Arkansas’ execution protocol begins with the sedative midazolam, followed by the paralytic vecuronium bromide, and ends with potassium chloride to induce cardiac arrest. A number of executions in recent years using midazolam—in Alabama, Arizona, Ohio and Oklahoma—have resulted in inmates suffering visibly excruciating deaths, gasping for breath and writhing on the execution gurney.

The US Supreme Court in 2015 ruled that the use of midazolam in executions does not constitute “cruel and unusual punishment,” which is banned by the Eighth Amendment to the US Constitution. In a 5-4 ruling Thursday night, the high court rejected Ledell Lee’s claim that he would not be rendered sufficiently unconscious by midazolam, allowing his execution to proceed, with Trump appointee Neil Gorsuch casting his first recorded vote as a Supreme Court justice in favor of the execution.

Jones and Williams both suffer from diabetes, sleep apnea and hypertension. Their legal counsel argued before Judge Baker that these conditions could lead to their executions being “botched.”

Dr. Joel Zivor, an Emory University Hospital physician, testified that both Jones and Williams had gained a very large amount of weight, leading to their diabetes. Jones had an amputation because of poor circulation related to that condition.

The two men’s lawyers claimed that because of their poor circulation, the lethal injection drugs would not work properly and they would die painful deaths. Rejecting this argument, the judge wrote in her decision: “Plaintiffs have the burden of proving that ‘the State’s lethal injection protocol creates a demonstrated risk of severe pain’ and ‘the risk is substantial when compared to the known and available alternatives.’”

Demonstrating the desperate plight of the eight Arkansas inmates, an earlier case filed jointly by their lawyers argued that a firing squad would be more humane than the state’s lethal injection protocol.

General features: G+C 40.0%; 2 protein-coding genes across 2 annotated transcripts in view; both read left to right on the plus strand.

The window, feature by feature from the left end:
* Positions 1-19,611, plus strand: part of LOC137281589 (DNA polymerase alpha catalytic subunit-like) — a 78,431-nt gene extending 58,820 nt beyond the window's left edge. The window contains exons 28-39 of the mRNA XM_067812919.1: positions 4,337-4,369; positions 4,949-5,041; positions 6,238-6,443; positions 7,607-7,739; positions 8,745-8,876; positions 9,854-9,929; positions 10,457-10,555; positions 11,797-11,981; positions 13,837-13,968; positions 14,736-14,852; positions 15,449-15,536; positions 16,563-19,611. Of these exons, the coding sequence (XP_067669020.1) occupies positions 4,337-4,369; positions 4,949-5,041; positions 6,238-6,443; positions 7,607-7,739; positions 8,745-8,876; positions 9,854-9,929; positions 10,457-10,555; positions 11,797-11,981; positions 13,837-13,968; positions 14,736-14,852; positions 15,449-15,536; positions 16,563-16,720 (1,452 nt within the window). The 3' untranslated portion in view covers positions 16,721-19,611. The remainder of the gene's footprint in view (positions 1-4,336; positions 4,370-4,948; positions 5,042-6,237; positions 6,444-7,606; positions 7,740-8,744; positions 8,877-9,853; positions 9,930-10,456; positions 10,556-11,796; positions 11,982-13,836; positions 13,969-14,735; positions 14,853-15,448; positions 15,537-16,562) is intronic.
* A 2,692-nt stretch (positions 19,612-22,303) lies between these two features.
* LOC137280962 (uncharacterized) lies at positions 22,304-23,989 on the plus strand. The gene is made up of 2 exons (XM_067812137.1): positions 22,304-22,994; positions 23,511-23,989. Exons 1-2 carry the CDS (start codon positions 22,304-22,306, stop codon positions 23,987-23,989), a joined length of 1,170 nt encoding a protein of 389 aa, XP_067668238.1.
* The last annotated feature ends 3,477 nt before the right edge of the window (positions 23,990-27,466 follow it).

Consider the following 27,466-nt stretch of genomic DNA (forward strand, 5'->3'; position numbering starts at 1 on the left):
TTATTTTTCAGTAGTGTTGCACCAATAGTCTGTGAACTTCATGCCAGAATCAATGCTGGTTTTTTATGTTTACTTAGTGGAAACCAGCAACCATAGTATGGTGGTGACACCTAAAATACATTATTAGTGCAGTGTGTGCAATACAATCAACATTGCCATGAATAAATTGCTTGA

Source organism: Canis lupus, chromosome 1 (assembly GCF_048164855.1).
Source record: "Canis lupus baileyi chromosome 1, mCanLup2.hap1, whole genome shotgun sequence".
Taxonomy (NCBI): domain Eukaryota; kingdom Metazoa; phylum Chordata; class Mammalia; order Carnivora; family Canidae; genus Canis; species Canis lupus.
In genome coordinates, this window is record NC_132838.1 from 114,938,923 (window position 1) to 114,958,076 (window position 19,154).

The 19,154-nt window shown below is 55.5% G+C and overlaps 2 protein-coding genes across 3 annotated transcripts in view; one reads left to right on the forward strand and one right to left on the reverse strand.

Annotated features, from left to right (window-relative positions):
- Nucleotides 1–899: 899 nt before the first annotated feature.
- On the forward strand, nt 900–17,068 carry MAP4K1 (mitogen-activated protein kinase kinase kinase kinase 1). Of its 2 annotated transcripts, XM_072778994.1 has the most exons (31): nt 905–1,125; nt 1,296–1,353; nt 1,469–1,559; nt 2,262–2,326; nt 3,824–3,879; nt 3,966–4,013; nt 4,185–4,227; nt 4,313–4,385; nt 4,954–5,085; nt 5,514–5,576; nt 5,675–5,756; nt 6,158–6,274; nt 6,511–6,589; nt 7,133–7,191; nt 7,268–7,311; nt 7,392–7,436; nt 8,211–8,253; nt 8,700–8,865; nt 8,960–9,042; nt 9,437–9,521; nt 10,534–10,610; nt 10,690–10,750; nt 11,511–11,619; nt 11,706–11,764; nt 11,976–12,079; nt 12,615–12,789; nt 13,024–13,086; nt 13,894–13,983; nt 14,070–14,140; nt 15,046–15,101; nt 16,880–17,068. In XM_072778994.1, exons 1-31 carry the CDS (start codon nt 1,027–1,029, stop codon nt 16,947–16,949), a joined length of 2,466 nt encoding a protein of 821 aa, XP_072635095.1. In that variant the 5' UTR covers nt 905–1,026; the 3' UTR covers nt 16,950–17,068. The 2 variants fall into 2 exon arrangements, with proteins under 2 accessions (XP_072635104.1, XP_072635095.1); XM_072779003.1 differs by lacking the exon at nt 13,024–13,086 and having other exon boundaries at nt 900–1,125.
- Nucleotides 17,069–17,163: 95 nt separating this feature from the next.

Both men scheduled to die tonight suffered through trauma as children. Williams was a victim of sexual abuse before the age of 10. According to the Fair Punishment Project (FPP) of Harvard Law School, by the time he was 12 Marcel’s “mother was routinely pimping him ... in exchange for food stamps, for food, for a place to stay.” She also routinely beat him.

Williams was sentenced to death in 1997 for the 1994 murder of Stacy Errickson, a 22-year-old woman. The jury never heard compelling mitigating evidence about his background of severe abuse.

In addition to his physical conditions, Jones suffers from bipolar disorder and depression. His symptoms of mental illness date back to his childhood, when he suffered physical abuse at the hands of his father. Jones was convicted and sentenced to death in 1996 for the killing of Mary Phillips and the attempted murder of her daughter, Lucy Phillips.

Jones declined to attend his April 2017 clemency hearing, instead having his attorney read a handwritten letter to the state parole board, in which he wrote, “I’m sorry, not only for what I did, but for you having to come here.”

If granted clemency, Jones said, he would decline it. “There’s no way in hell I would spend another day or 20 years in this rat hole,” he wrote.

The final inmate on Arkansas’ April death list is Kenneth Williams, who was convicted of murdering Cecil Boren in 1999. Williams suffers from intellectual disability and may have suffered brain damage. He also experienced trauma as he shuffled between six different foster homes as a child. He is currently set to be executed on Thursday.